The curriculum of
The Well-Balanced Pianist stems from several sources. One is my
observation that people who approach their pianistic improvement from many
directions improve faster than people who focus narrowly on playing more
repertoire, or learning healthier hand and arm movement. Another was my
personal experience in improving my playing through lesson observation and
teaching. Another was my bewilderment that so many students of mine could
attend a comprehensive lecture on one aspect of piano technique and leave with
an odd focus on a marginal element that didn't help their playing in any
First, I decided to
create a program in which people had the chance to improve their musicality,
technique, mindset, posture, and teaching all at once.
Then, I consulted with
people whose passion is education -- most notably, Dr. Sarah Church and Melissa
Dayton. It turns out that it's widely known in the education world that a
couple of situations greatly speed up learning.
One is "learning
communities." The one-room schoolhouse, for example, in which more advanced
students solidify their understanding of material by helping less advanced
students, is a fantastic learning situation.
fact is that the most effective learning occurs when a student is presented
with a small amount of information and then given the opportunity to experience
the information in a number of ways.
I could see that there
was a way to work with these facts to create an optimal learning situation.
First, I created
partner groups in The Well-Balanced Pianist programs.
Participants have the option of participating more or less in their groups.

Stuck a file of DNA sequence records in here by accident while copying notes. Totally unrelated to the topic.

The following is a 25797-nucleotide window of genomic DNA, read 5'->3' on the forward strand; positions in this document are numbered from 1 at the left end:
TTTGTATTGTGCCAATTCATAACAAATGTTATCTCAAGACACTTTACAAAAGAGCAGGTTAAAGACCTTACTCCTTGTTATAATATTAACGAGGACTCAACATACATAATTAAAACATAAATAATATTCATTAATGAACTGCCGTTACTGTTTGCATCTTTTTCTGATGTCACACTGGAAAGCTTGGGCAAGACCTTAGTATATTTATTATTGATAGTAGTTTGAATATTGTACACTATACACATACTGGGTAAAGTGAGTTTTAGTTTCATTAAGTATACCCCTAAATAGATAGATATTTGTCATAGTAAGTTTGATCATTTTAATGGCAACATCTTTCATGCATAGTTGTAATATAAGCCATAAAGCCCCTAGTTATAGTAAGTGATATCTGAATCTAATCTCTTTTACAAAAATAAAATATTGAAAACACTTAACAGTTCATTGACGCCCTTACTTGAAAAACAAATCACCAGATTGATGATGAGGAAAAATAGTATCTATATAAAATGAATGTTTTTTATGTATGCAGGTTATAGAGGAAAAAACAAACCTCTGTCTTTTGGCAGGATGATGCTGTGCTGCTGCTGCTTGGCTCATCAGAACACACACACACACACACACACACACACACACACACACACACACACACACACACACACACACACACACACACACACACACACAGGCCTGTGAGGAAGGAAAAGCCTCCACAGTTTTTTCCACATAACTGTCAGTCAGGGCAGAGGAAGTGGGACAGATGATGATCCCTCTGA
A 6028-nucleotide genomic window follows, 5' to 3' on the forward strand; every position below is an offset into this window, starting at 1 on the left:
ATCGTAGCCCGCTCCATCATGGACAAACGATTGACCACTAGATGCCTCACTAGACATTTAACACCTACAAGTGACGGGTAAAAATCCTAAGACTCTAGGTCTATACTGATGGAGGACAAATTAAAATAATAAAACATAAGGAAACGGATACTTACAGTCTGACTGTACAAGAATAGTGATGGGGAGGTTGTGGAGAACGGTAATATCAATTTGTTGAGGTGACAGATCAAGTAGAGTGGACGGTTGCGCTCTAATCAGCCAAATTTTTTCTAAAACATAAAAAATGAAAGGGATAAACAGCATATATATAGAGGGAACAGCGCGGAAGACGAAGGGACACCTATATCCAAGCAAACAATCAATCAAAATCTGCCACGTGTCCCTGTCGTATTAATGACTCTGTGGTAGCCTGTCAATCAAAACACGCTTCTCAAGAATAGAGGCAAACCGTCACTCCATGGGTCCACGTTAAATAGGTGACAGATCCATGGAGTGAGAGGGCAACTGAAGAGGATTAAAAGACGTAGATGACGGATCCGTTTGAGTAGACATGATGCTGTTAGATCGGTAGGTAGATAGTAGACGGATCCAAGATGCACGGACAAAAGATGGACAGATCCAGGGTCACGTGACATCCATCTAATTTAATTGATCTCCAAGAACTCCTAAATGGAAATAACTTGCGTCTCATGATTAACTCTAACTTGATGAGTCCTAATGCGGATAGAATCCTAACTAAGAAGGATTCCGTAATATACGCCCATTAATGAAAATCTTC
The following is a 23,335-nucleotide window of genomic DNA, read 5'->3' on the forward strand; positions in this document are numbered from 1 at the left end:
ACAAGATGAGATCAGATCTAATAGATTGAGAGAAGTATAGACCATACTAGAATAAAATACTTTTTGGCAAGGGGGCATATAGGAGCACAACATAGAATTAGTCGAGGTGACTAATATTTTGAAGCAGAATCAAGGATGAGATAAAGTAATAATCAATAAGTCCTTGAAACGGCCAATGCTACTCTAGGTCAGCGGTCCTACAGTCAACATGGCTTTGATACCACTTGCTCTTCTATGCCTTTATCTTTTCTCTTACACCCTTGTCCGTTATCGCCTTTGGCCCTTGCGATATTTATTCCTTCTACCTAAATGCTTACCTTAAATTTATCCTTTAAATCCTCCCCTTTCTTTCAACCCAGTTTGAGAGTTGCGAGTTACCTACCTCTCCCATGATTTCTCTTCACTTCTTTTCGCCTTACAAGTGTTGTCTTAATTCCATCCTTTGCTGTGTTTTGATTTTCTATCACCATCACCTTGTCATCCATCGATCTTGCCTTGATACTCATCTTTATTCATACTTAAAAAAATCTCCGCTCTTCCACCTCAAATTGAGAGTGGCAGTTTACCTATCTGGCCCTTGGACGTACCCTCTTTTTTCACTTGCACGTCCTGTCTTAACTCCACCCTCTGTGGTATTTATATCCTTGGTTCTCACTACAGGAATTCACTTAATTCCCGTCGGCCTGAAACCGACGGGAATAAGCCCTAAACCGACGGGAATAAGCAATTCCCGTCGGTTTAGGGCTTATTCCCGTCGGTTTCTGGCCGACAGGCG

Those who fully particpate in their groups -- take notes for one another at
lessons, practice with one another, and provide moral support -- improve much
more than those who don't participate. If I had to put a number on it, I would
say they learn four times as much per week than equally motivated participants
who merely observe lessons and practice on their own.
I recently heard Dr.
Steven Post, co-author of Why Good Things Happen to
Good People, speak on another benefit of learning communities: he says
that when people help others in learning communities, their health and
happiness improves! That's fine with us at The Well-Balanced
My consultation with
experts in education also led me to have clinics instead of lectures. In
clinics, we present a small amount of information, and allow people to
experience it by observing others, working with the clinician, and working with
others. Written material supports understanding in another way.
There is one other
element that I believe increases the rate of learning at The
Well-Balanced Pianist: the environment is fun and supportive.
Participants feel they can be open about their pianistic foibles, and nobody
will criticize. We can all laugh about our shortcomings, and enjoy the
adventure of improving our playing.
If you come to
even one program, you will see what I mean! You can enjoy yourself while
improving in important ways. Don't just believe me, read what
past participants have to say.
- Teresa Dybvig